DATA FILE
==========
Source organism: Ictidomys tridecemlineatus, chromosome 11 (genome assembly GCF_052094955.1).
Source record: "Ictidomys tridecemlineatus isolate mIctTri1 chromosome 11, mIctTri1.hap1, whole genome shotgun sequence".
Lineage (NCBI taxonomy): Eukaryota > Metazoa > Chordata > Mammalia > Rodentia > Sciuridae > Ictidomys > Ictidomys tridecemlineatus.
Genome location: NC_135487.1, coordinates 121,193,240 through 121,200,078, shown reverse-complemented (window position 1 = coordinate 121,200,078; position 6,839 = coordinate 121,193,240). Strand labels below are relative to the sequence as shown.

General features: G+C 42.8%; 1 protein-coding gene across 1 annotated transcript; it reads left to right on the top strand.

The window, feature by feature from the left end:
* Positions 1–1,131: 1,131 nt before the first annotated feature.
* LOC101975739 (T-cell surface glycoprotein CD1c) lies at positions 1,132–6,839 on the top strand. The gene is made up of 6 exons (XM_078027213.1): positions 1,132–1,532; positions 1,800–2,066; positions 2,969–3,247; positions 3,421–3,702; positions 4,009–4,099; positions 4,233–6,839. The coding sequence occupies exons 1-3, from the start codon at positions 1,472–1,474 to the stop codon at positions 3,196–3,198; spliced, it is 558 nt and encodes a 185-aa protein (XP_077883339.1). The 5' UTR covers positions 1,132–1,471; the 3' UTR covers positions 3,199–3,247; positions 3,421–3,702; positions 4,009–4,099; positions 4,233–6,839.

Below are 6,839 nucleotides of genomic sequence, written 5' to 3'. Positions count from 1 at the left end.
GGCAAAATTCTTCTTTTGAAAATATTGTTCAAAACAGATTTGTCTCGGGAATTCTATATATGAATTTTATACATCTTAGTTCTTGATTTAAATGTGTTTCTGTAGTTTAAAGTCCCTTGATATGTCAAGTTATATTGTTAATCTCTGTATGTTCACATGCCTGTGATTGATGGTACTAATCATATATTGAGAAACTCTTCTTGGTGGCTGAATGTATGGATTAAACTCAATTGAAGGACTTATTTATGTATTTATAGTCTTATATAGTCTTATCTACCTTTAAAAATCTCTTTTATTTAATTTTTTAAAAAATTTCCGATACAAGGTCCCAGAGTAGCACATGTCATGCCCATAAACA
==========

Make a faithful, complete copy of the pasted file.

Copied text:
Source organism: Ictidomys tridecemlineatus, chromosome 11 (genome assembly GCF_052094955.1).
Source record: "Ictidomys tridecemlineatus isolate mIctTri1 chromosome 11, mIctTri1.hap1, whole genome shotgun sequence".
Lineage (NCBI taxonomy): Eukaryota > Metazoa > Chordata > Mammalia > Rodentia > Sciuridae > Ictidomys > Ictidomys tridecemlineatus.
Genome location: NC_135487.1, coordinates 121,193,240 through 121,200,078, shown reverse-complemented (window position 1 = coordinate 121,200,078; position 6,839 = coordinate 121,193,240). Strand labels below are relative to the sequence as shown.

General features: G+C 42.8%; 1 protein-coding gene across 1 annotated transcript; it reads left to right on the top strand.

The window, feature by feature from the left end:
* Positions 1–1,131: 1,131 nt before the first annotated feature.
* LOC101975739 (T-cell surface glycoprotein CD1c) lies at positions 1,132–6,839 on the top strand. The gene is made up of 6 exons (XM_078027213.1): positions 1,132–1,532; positions 1,800–2,066; positions 2,969–3,247; positions 3,421–3,702; positions 4,009–4,099; positions 4,233–6,839. The coding sequence occupies exons 1-3, from the start codon at positions 1,472–1,474 to the stop codon at positions 3,196–3,198; spliced, it is 558 nt and encodes a 185-aa protein (XP_077883339.1). The 5' UTR covers positions 1,132–1,471; the 3' UTR covers positions 3,199–3,247; positions 3,421–3,702; positions 4,009–4,099; positions 4,233–6,839.

Below are 6,839 nucleotides of genomic sequence, written 5' to 3'. Positions count from 1 at the left end.
GGCAAAATTCTTCTTTTGAAAATATTGTTCAAAACAGATTTGTCTCGGGAATTCTATATATGAATTTTATACATCTTAGTTCTTGATTTAAATGTGTTTCTGTAGTTTAAAGTCCCTTGATATGTCAAGTTATATTGTTAATCTCTGTATGTTCACATGCCTGTGATTGATGGTACTAATCATATATTGAGAAACTCTTCTTGGTGGCTGAATGTATGGATTAAACTCAATTGAAGGACTTATTTATGTATTTATAGTCTTATATAGTCTTATCTACCTTTAAAAATCTCTTTTATTTAATTTTTTAAAAAATTTCCGATACAAGGTCCCAGAGTAGCACATGTCATGCCCATAAACA